Report highlights the regulation of nanotechnology

By Simon Pitman

- Last updated on GMT

Related tags Personal care products Nanotechnology Cosmetics

The Project on Emerging Nanotechnologies has published a report
outlining key ways the technology can be safely regulated.

The report, published on January 11, claims that laws protecting public health and safety regarding nanotechnology are not developing at a pace adequate to match the introduction of products that utilize nano materials.

The report says that nanotechnology is difficult to address because of existing regulations, but equally stresses that regulation is important because it is still not not what the effects of using smaller particles in consumer products can be.

The group calls for laws to identify and protect the public from any potential future risks because changes to the structure and/or size of a a particle can change its basic chemical or material properties, which could render it toxic.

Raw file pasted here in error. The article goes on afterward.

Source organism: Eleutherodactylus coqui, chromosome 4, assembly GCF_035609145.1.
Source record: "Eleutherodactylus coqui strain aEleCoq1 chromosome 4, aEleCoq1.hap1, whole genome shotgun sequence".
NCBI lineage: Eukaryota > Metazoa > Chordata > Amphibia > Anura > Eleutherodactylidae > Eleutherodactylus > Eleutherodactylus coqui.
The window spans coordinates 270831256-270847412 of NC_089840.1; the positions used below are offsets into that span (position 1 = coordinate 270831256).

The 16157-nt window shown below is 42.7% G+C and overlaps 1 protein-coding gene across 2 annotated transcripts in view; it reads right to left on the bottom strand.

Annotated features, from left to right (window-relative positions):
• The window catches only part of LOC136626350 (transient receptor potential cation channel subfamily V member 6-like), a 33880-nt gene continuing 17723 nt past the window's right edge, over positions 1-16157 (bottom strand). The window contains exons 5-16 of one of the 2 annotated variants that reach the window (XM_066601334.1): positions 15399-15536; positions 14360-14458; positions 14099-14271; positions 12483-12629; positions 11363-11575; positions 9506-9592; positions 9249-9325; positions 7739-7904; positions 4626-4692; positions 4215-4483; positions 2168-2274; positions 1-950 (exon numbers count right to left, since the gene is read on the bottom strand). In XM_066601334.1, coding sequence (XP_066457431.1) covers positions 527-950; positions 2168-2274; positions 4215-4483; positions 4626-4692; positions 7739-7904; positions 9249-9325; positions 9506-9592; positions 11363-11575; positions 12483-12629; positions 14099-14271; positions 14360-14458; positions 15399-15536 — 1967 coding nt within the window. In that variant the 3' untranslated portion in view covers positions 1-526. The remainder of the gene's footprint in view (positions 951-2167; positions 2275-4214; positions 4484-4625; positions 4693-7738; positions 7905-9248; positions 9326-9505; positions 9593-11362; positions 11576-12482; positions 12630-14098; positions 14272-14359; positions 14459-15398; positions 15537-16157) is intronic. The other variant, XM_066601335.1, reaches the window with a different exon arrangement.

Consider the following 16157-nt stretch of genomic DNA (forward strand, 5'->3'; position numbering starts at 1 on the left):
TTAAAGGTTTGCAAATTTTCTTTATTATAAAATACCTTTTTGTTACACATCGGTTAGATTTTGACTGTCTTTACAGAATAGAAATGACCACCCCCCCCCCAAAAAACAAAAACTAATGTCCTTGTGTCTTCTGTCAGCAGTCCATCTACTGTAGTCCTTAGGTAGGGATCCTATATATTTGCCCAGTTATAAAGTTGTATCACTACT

The Environmental Protection Agency (EPA) and the US Food and Drug Administration (FDA), which both handle regulationary aspects relating to personal care products, have said that their regulatory options are adequate to cover nano-engineered materials.

However, the report points out that, although these regulatory bodies may have outlined specific requirements relating to food and drink products, the regulation of nanotechnology has not been fully interpreted for personal care products.

In 2004, a UK report commissioned by the British government and carried out by the Royal Society and the Royal Academy of Engineering, extolled the virtues of nanotechnology while simultaneously warning about the dangers.

Falling short of recommending a total ban on the production of nanoparticles, the report also stressed the potential change in the particle properties bought on by nanontechnology.

Currently The Royal Society recommends that cosmetic products using nanotechnology are clearly labelled as such. But this is just a recommendation.

Nanotechnology involves the study and use of materials at an extremely small scale - at sizes of millionths of a millimetre - and exploits the fact that some materials have different properties at this ultra-small scale from those at a larger scale. One nanometer is the same as one millionth of a millimeter.

For the cosmetics industry, it has so far proved an effective technology for both sunscreen and anti-aging products. This is because active ingredients can be developed on a nano level, increasing their ability to be absorbed by the dermal layers of the skin, and thus upping efficacy.

Related topics Formulation & Science

Related news

Show more